One question I face often is why I write about the bad things that have happened to me. Sometimes people actually ask me this, and sometimes I can just read it on their faces. Sometimes I think I can just feel it in the ether around me, between the more-than-usual hits on my blog but fewer-than-usual comments.
This question is born out of an ingrained belief that victims and survivors of abuse must feel so ashamed. This is a dangerous belief. We are not all alike. Some of us feel shame, and some of us, like me, do not. I know I didn’t ask for abuse. I know I didn’t encourage it (whatever that means), provoke it (ridiculous–there is no behavior that calls for being demeaned or assaulted), or do it to myself. The belief is dangerous because it causes cops, lawyers, judges, close friends and family–people who could actually help–to only believe the victims who cry, not the ones who seethe, not the ones who are calm but stumble over their words, not the ones who can tell when you suspect them of lying and so say very little. Sometimes even the criers are doubted, if they’re crying too hard or loud, if they’re “hysterical”…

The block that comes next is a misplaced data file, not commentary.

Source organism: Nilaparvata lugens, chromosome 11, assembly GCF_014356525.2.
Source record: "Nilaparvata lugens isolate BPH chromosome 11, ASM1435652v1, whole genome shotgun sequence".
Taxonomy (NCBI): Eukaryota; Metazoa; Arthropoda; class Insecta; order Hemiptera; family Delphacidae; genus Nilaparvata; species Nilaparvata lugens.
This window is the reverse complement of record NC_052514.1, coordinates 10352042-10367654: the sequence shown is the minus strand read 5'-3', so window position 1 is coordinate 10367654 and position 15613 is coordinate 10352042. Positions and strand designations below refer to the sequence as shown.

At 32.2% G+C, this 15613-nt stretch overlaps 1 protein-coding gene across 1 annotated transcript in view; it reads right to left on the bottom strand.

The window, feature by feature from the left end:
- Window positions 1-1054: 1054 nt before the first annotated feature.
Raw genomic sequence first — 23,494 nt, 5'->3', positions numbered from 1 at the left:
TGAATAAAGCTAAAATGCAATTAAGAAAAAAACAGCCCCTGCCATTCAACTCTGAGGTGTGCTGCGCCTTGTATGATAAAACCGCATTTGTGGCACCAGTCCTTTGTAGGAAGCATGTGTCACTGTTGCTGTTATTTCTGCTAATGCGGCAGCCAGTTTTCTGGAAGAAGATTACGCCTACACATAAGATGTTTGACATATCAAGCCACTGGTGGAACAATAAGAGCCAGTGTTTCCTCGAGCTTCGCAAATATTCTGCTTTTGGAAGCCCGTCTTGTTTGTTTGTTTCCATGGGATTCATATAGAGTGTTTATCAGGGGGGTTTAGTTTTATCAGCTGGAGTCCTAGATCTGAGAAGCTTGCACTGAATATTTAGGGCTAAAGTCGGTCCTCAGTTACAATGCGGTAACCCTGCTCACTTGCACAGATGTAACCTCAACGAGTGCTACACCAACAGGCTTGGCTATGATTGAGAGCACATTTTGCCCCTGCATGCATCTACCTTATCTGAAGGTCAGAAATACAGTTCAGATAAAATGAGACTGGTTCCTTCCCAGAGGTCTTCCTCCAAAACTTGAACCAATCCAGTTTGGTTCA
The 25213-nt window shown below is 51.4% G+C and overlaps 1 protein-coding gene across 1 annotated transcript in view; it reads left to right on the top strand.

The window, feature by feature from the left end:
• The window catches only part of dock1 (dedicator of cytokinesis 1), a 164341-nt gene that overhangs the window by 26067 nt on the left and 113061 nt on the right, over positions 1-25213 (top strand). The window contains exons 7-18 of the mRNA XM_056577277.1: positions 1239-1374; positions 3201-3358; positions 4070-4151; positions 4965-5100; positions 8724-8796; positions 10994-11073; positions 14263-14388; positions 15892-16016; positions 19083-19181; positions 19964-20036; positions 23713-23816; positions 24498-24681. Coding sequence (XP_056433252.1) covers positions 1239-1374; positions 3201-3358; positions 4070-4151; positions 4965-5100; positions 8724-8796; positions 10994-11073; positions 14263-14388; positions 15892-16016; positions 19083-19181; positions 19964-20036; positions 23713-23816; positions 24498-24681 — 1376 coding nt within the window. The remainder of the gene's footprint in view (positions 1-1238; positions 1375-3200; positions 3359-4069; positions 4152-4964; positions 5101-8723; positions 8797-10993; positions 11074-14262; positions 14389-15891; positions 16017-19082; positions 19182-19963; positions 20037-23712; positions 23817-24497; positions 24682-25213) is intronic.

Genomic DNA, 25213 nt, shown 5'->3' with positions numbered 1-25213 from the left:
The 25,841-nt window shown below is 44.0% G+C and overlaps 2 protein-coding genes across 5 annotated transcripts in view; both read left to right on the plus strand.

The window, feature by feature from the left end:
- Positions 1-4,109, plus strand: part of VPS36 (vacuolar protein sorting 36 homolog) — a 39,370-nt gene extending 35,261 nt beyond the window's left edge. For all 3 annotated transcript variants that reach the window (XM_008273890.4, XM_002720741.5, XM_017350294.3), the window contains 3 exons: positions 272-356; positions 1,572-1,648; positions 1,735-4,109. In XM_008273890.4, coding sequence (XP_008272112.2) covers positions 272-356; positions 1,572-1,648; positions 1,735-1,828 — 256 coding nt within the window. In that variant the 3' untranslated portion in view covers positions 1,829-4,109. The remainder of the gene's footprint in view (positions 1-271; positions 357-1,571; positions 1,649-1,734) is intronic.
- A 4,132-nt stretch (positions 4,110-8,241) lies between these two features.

I also think the question is born out of discomfort and disbelief on the part of the reader. We as a society are quick to focus on perceived holes in abuse stories, or at least to not want to hear them.
That’s why I believe that breaking silence is actually work, in the traditional sense. Continue reading